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Maintenance and termination of neocortical oscillations by dynamic modulation of intrinsic and synaptic excitability

Published online by Cambridge University Press:  22 January 2007

Flavio Fröhlich
Affiliation:
The Salk Institute, Computational Neurobiology Laboratory, La Jolla, CA, 92037 Division of Biological Sciences, Section of Neurobiology, University of California, San Diego, USA
Maxim Bazhenov
Affiliation:
The Salk Institute, Computational Neurobiology Laboratory, La Jolla, CA, 92037
Igor Timofeev
Affiliation:
Departement of Anatomy and Physiology, School of Medicine, Laval University, Québec, Canada G1K 7P4 The Centre de Recherche Universite Laval Robert-Giffard, Québec, Canada G1J 2G3
Terrence J. Sejnowski
Affiliation:
The Salk Institute, Computational Neurobiology Laboratory, La Jolla, CA, 92037 Division of Biological Sciences, Section of Neurobiology, University of California, San Diego, USA

Abstract

Mechanisms underlying seizure cessation remain elusive. The Lennox-Gastaut syndrome, a severe childhood epileptic disorder, is characterized by episodes of seizure with alternating epochs of spike-wave and fast run discharges. In a detailed computational model that incorporates extracellular potassium dynamics, we studied the dynamics of these state transitions between slow and fast oscillations. We show that dynamic modulation of synaptic transmission can cause termination of paroxysmal activity. An activity-dependent shift in the balance between synaptic excitation and inhibition towards more excitation caused seizure termination by favoring the slow oscillatory state, which permits recovery of baseline extracellular potassium concentration. We found that slow synaptic depression and change in chloride reversal potential can have similar effects on the seizure dynamics. Our results indicate a novel role for synaptic dynamics during epileptic neural activity patterns.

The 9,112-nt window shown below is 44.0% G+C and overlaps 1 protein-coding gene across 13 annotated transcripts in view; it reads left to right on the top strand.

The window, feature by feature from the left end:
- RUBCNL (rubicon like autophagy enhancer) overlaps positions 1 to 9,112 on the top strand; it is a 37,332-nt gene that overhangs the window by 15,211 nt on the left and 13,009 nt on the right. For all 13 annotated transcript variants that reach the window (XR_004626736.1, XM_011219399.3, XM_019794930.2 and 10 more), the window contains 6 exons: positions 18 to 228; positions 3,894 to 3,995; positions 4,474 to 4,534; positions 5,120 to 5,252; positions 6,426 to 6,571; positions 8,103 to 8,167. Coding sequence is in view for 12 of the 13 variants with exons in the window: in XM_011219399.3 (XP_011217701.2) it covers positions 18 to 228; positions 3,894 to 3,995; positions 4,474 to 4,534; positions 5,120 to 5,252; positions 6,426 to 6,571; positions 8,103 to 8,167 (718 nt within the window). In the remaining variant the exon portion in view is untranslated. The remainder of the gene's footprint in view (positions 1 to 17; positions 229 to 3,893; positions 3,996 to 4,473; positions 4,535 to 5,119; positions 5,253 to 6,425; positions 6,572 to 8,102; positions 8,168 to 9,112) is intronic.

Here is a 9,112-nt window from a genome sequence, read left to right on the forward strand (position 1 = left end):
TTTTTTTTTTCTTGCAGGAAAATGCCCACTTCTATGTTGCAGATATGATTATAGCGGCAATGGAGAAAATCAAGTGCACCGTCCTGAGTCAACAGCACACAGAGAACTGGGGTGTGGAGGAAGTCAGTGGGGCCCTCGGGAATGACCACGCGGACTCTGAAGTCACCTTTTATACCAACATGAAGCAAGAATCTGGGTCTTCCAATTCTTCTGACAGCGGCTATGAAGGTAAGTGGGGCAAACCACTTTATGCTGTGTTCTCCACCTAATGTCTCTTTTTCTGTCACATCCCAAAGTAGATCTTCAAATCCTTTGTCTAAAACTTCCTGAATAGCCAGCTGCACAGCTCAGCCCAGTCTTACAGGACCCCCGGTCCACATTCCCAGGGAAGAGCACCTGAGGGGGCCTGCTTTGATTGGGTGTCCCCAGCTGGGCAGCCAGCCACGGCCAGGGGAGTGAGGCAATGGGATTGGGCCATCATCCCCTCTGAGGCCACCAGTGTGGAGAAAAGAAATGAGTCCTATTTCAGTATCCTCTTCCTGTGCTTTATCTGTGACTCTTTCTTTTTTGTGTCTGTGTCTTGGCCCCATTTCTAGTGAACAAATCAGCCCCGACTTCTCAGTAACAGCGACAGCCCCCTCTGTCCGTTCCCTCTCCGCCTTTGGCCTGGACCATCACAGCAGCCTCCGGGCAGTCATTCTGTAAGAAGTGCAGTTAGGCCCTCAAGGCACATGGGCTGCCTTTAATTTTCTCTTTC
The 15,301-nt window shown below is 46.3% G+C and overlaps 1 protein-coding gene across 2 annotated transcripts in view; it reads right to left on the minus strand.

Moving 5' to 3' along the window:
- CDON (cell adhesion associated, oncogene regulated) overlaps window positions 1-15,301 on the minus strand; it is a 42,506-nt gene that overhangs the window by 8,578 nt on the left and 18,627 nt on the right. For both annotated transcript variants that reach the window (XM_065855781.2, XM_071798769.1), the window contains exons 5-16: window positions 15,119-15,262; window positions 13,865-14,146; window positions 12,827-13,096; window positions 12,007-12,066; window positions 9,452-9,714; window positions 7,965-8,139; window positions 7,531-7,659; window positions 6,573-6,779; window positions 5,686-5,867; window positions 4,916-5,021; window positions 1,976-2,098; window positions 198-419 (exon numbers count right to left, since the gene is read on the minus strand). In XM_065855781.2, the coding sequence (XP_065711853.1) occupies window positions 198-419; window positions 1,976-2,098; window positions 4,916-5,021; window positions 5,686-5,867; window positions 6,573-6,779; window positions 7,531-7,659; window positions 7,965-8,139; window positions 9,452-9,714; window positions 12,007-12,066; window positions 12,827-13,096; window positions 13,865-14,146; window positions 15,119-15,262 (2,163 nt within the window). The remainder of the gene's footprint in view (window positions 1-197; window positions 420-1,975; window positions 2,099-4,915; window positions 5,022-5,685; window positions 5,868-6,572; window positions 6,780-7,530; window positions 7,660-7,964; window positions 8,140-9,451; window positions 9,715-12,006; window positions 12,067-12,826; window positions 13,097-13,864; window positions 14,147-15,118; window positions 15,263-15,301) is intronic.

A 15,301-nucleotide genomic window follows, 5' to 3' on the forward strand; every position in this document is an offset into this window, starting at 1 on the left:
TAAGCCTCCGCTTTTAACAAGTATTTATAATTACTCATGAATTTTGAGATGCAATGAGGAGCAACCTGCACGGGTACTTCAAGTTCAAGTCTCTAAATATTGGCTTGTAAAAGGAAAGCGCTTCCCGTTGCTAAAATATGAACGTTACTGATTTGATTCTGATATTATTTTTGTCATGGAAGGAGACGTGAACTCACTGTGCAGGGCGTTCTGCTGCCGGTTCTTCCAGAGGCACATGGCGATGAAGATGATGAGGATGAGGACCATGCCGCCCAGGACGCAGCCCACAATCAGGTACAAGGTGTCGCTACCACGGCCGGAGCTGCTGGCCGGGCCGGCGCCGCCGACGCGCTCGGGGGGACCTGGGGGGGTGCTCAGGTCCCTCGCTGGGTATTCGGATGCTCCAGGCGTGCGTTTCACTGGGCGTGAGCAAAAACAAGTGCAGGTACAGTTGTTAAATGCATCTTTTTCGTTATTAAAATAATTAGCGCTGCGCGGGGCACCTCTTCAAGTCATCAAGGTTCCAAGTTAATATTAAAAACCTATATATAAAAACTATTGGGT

Type
Research Article
Copyright
© 2007 Cambridge University Press

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